The Classical World

A place to relax and enjoy all things ancient Greek and Roman, presided over by an enthusiast of the Classics.

medievalistsnet:

The healing hand: the role of women in Graeco-Roman medicine
FP Retief and L Cilliers
Acta Theologica: Supplementum 7 (2005)
Abstract
In contrast with the struggle of 19th and 20th century women all over the world to be admitted to medical schools, women in ancient Greece and Rome were apparently increasingly at liberty to practise medicine from the 4th century BC onwards. The available evidence offers conclusive proof of this more tolerant attitude. The sources are few in number, but fragmentary information can be gleaned from medical writers, passing remarks in Greek and Latin authors, and funerary inscriptions. These sources emphasise the professions of midwife and female doctor. Although there is some overlap between their duties, we find that in Greece a distinction was drawn between maia and iatrikê as early as the 4th century BC, while in Rome the two professions of obstetrix and medica or iatrina were well established by the 1st century BC…

medievalistsnet:

The healing hand: the role of women in Graeco-Roman medicine

FP Retief and L Cilliers

Acta Theologica: Supplementum 7 (2005)

Abstract

In contrast with the struggle of 19th and 20th century women all over the world to be admitted to medical schools, women in ancient Greece and Rome were apparently increasingly at liberty to practise medicine from the 4th century BC onwards. The available evidence offers conclusive proof of this more tolerant attitude. The sources are few in number, but fragmentary information can be gleaned from medical writers, passing remarks in Greek and Latin authors, and funerary inscriptions. These sources emphasise the professions of midwife and female doctor. Although there is some overlap between their duties, we find that in Greece a distinction was drawn between maia and iatrikê as early as the 4th century BC, while in Rome the two professions of obstetrix and medica or iatrina were well established by the 1st century BC…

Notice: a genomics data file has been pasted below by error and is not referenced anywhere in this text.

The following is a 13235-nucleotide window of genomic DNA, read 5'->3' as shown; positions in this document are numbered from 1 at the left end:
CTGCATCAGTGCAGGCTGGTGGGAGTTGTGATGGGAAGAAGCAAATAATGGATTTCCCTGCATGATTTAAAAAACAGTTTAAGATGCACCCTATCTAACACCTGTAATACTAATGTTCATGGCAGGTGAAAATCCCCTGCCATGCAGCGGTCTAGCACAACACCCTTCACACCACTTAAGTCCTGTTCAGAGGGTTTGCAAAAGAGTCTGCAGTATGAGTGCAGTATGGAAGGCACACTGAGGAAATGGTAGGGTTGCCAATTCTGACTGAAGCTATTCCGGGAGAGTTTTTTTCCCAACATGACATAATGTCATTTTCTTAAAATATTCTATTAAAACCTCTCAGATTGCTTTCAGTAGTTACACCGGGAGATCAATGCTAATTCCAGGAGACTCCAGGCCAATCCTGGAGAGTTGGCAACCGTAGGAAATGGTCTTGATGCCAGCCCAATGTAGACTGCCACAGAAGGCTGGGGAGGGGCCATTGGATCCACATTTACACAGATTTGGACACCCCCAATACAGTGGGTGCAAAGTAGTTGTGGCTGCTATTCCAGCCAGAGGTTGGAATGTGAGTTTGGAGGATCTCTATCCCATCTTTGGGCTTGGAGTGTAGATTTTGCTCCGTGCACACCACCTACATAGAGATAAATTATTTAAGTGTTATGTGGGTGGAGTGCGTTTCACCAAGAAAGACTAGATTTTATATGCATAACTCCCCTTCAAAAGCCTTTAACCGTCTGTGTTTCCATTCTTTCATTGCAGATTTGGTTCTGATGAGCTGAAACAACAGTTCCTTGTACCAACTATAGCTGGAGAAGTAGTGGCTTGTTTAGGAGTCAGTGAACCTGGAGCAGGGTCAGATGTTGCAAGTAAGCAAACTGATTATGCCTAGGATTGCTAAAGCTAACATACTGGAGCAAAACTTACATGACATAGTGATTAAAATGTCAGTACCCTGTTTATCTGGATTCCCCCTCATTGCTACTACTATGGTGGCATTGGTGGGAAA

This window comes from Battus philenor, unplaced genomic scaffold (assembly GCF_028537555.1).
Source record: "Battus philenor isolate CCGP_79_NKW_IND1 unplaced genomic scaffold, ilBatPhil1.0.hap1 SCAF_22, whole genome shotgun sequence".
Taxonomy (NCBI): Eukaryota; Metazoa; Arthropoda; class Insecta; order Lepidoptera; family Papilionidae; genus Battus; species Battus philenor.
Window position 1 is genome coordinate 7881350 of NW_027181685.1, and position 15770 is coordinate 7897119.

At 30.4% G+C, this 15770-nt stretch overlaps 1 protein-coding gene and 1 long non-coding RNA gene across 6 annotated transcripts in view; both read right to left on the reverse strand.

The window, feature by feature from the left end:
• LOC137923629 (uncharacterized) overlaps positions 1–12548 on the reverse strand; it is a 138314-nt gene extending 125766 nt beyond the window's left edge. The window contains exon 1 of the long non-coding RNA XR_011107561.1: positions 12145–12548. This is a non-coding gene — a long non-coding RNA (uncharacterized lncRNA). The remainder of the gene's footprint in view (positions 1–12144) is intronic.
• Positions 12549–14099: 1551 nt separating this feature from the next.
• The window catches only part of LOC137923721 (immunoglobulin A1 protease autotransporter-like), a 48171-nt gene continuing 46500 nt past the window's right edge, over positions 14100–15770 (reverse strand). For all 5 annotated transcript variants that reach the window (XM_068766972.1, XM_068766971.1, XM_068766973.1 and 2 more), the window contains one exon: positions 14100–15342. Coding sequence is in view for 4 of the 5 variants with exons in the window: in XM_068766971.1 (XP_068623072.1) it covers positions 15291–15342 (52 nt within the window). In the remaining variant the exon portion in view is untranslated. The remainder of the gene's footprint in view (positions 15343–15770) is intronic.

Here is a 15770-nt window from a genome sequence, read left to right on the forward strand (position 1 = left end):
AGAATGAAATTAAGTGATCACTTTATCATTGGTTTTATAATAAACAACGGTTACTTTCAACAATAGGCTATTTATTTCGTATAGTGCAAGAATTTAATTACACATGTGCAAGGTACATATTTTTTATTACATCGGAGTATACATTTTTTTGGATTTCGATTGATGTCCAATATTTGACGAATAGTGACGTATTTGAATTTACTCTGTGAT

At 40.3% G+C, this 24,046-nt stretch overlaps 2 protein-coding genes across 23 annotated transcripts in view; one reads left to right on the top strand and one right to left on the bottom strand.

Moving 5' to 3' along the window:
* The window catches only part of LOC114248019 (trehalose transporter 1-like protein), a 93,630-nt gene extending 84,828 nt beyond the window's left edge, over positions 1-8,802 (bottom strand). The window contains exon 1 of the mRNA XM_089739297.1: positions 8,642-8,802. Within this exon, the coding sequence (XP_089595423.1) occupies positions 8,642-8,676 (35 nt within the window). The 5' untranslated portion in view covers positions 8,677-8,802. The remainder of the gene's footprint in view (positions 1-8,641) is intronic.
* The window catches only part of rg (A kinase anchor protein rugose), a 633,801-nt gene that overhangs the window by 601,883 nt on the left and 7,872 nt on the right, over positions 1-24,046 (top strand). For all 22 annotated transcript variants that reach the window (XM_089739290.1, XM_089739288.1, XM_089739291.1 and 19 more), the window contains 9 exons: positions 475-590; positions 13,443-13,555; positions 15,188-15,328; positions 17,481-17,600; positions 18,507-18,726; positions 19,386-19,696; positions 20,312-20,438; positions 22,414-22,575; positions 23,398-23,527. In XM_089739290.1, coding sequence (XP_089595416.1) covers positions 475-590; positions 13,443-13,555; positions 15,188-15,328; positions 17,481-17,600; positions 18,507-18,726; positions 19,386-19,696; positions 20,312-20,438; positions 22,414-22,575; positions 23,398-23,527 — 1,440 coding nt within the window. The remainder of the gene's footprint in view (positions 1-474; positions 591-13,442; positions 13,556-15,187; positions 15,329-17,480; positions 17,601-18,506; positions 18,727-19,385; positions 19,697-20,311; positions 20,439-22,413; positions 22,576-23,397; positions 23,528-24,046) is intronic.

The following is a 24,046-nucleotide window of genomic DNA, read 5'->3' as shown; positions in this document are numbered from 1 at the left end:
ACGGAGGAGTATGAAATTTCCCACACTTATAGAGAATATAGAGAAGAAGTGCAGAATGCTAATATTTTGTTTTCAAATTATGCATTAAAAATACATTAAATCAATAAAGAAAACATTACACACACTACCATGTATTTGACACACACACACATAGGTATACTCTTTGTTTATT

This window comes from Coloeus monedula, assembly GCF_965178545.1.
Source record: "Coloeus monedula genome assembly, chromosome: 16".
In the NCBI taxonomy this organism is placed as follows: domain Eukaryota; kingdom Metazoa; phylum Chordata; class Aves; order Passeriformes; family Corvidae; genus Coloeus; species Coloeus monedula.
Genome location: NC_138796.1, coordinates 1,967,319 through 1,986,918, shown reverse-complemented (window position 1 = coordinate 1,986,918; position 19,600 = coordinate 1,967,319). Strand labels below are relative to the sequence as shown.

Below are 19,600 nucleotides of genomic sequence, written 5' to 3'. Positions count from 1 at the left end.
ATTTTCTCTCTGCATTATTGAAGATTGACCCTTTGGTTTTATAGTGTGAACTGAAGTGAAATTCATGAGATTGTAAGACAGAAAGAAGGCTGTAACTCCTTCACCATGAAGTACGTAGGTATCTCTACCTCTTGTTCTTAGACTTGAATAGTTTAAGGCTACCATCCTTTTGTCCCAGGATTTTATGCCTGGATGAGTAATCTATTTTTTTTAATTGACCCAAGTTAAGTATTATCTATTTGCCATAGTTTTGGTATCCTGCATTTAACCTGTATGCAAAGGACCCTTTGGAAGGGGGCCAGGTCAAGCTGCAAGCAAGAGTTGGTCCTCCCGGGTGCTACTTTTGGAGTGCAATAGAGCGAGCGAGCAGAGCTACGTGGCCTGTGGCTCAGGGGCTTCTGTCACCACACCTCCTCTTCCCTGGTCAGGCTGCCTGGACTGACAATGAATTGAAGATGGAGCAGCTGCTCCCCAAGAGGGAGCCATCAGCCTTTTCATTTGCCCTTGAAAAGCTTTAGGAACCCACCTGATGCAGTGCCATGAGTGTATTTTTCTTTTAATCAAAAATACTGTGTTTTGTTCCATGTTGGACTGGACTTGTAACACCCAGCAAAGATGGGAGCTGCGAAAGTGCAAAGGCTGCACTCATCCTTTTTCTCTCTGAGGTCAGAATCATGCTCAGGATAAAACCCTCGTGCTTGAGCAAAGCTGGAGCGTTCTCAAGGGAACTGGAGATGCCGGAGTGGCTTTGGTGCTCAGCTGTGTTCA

aithalia:

→ Poppea’s Villa, Oplontis/Torre Annunziata, Italy

The so-called Villa Poppaea is an ancient Roman seaside villa (villa maritima) situated between Naples and Sorrento, in southern Italy. It is also referred to as the Villa Oplontis, or more precisely as Villa A by modern archaeologists. The villa itself is a large structure situated in the ancient Roman town of Oplontis (the modern Torre Annunziata), about ten meters below the modern ground level. Evidence suggests that it was owned by the Emperor Nero, and believed to have been used by his second and rather notorious wife, Poppaea Sabina, as her main residence when she was not in Rome. [x]

Two Museums Worth a Visit While in Greece

welltemperedklavier:

Thebes Archaeological Museum, Boeotia

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As the picture indicates, the Thebes Archaeological Museum isn’t exactly a breathtaking sight; the present-day city of Thebes is somewhat impoverished, and there’s not a lot of money available for the care of antiquities.  (When I was there, the Mycenaean palace of ancient Thebes, which had recently been dug out in a rescue excavation, was being used by passers-by as a garbage dump.  Mind you, this was before the current Greek economic crisis.)  But if you step inside, you’ll encounter what are, to my mind, among the most astonishing works of art to survive from classical antiquity: finely incised grave stelae of the fifth and fourth centuries BCE, depicting Boeotian warriors in full hoplite panoply.  I don’t have a suitable picture to show, and indeed no picture could really do them justice, as the relief carving is so low that the images are well-nigh invisible unless the light hits them just right.  I was so entranced by them that my group leader nearly had to physically drag me back to the bus.  The people of Boeotia were often stigmatized by their fellow Greeks, especially the Athenians, as uncultured hillbillies (not helped by the fact that Boeotia means “Cattle-Land”); if the literary genius of Pindar, Corinna and Plutarch isn’t enough to convince you of that reputation’s injustice, these reliefs should do the trick.